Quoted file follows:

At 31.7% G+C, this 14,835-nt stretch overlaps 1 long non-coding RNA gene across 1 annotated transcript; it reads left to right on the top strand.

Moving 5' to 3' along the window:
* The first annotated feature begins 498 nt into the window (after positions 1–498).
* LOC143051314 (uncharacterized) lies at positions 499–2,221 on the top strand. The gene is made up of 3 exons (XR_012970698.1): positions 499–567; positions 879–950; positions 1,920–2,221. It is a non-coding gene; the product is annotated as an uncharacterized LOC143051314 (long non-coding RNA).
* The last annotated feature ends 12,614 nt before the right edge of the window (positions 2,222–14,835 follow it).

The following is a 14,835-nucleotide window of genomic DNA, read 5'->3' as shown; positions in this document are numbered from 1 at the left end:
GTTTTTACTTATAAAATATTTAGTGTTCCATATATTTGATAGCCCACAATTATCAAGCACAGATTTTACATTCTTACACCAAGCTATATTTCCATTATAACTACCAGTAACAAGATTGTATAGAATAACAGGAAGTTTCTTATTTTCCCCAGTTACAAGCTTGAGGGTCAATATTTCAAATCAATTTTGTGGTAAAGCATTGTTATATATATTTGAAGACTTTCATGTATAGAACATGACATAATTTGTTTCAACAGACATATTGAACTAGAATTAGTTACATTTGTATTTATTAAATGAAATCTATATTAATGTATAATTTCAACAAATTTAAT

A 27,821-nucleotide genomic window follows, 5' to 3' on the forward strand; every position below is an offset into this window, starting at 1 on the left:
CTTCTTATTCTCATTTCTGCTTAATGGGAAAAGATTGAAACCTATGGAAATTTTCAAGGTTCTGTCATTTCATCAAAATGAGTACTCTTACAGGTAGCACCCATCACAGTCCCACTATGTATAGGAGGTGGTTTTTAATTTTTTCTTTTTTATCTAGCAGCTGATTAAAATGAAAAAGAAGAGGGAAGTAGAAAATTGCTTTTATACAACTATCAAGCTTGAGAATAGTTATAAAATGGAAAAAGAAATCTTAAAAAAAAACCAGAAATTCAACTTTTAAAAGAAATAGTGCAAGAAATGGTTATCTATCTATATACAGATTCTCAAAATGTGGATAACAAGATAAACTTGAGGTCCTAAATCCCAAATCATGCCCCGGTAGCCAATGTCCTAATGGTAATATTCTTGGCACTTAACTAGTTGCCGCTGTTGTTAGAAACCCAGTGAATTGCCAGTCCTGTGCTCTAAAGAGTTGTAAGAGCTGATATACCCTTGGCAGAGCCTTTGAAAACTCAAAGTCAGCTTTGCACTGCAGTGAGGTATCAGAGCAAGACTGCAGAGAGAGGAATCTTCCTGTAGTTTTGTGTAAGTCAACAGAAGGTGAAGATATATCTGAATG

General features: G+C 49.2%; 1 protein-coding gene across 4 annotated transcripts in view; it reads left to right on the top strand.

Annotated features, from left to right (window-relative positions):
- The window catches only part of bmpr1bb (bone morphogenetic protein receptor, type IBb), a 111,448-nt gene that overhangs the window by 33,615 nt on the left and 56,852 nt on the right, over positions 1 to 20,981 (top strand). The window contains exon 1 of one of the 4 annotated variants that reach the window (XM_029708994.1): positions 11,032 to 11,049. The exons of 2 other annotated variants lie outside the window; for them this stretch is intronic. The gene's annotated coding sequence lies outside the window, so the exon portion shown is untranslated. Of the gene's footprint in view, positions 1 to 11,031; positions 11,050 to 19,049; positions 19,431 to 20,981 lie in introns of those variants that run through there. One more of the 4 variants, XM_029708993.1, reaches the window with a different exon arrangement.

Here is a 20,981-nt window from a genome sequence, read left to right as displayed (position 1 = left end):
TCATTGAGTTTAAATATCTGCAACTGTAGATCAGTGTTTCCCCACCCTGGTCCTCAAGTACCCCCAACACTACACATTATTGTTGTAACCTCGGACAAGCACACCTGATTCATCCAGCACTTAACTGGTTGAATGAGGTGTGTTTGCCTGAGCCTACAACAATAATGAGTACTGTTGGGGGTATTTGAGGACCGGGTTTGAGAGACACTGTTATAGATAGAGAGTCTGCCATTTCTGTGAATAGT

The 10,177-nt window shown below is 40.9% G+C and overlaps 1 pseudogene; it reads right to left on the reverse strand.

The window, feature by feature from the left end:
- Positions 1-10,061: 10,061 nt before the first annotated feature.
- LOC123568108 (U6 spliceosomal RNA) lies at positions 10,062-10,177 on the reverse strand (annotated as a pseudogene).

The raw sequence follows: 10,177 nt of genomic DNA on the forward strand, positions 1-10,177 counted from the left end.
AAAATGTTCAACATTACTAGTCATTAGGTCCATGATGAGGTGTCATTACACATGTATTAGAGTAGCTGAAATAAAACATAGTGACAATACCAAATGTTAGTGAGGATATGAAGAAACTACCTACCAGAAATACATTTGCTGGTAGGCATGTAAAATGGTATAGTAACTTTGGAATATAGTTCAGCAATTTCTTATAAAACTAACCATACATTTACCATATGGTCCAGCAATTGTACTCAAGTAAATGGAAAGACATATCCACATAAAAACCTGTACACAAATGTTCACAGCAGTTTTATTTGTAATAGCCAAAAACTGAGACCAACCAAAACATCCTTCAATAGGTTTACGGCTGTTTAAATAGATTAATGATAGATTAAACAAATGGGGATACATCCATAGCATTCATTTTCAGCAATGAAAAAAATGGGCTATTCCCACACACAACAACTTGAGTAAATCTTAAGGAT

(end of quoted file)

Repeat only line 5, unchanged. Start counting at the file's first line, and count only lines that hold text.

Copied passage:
* The last annotated feature ends 12,614 nt before the right edge of the window (positions 2,222–14,835 follow it).